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13.9: Predicting and Reducing Hazards

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    The reduction of hazards from chemical processes was discussed Chapter 2, Section 2.7, “Reduction of Risk: Hazard and Exposure.”The conventional approach to making chemical processes less dangerous to workers and less harmful to the environment has emphasized exposure reduction. In the arena of worker safety, this has involved measures such as wearing protective gear to prevent contact with hazardous chemicals. For the environment as a whole it has consisted largely of “end-of-pipe” measures to prevent release of pollutants once they are generated.

    In contrast to exposure reduction, green chemistry relies upon hazard reduction. The first step in hazard reduction is to know what the hazards are and where they originate. Hazards may arise from the raw materials used, the media (solvents) in which chemical processes are carried out, catalysts that enable chemical reactions to occur, and byproducts. The direct hazards posed to workers in a chemical process fall into the two main categories of toxicity hazards and hazards associated with uncontrolled events such as fires and explosions.

    Toxic substances are most logically classified according to their biochemical properties that lead to toxic responses. A useful means of relating toxic effects to the chemical nature of toxic substances is through structure activity relationships, which use computer programs to find correlations between features of chemical structure, such as groupings of functional groups, and the toxicity of the compounds. As an example, organic compounds containing the N-N=O functional group are N-nitroso compounds, a family noted for members that cause cancer. Structural features that indicate a tendency to donate methyl (-CH3) groups are also suspect because attachment of methyl groups to cellular DNA is a major mechanism in causing cancer. This hazard may be reduced by substituting alkyl groups with more carbons for the methyl group.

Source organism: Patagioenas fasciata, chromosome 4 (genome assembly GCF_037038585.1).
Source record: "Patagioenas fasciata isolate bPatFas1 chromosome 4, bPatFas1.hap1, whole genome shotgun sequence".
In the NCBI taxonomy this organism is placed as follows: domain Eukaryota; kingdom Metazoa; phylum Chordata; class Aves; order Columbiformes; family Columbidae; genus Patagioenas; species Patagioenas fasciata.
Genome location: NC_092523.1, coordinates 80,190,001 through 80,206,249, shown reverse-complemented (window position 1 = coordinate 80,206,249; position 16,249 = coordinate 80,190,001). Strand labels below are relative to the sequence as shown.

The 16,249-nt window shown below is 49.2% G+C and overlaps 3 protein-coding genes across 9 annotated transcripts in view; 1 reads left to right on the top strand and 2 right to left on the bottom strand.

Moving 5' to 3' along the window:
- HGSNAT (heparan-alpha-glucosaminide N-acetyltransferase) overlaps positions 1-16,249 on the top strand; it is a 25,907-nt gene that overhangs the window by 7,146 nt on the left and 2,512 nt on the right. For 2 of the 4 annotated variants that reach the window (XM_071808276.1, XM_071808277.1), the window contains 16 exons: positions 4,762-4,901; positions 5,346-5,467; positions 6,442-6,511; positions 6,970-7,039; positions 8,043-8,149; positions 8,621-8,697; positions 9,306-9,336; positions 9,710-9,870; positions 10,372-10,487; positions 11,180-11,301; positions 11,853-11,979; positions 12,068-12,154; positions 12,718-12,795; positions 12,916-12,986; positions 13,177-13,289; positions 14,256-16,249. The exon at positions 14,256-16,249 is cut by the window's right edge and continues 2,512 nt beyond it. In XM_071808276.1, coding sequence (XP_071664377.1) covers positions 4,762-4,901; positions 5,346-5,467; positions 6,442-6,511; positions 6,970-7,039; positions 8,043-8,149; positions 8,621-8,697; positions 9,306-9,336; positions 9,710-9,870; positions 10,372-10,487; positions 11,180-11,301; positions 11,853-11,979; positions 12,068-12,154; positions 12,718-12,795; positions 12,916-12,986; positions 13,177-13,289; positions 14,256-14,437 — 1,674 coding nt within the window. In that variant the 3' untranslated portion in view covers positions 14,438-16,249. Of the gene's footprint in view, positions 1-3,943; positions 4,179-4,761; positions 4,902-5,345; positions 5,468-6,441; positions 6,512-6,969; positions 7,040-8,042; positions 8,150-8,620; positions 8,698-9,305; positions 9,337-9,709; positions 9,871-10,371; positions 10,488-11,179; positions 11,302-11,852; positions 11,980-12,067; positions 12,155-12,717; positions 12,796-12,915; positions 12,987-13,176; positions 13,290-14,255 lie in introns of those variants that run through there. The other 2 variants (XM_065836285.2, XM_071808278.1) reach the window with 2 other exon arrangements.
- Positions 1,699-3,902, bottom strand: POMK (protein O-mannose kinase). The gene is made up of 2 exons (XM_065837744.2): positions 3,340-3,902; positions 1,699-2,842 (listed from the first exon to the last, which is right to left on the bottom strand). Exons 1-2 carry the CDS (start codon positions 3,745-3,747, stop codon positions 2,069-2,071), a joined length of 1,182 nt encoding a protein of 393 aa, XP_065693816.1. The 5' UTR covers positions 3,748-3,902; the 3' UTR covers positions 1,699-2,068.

Three kinds of chemicals have a high priority in eliminating the toxicity hazards in green chemistry. The first such category consists of heavy metals, such as lead, mercury, and arsenic (a metalloid). These indestructible elements have a variety of toxic effects, such as impaired function of renal tubules in kidneys (cadmium), neurological damage (mercury), and inhibition of the production of ATP (see Chapter 7, Section 7.8, “Biochemical Processes in Metabolism”) A second major category of toxic substance that should be avoided in the practice of green chemistry consists of lipid-soluble organics that are not readily degraded. These compounds often consist of relatively high molecular mass organohalides, such as PCBs, and accumulate in lipid (fat) tissue. Released into the environment, these materials can undergo biomagnification as they move through a food chain. Volatile organic compounds (VOCs) constitute a third class of troublesome toxic substances. These are primarily hydrocarbons, such as heptane, and low-molecular-mass organohalides, such as trichloroethylene.

    Figure6.5) known to have caused liver cancer in workers exposed to the vapor in polyvinylchloride polymer manufacture.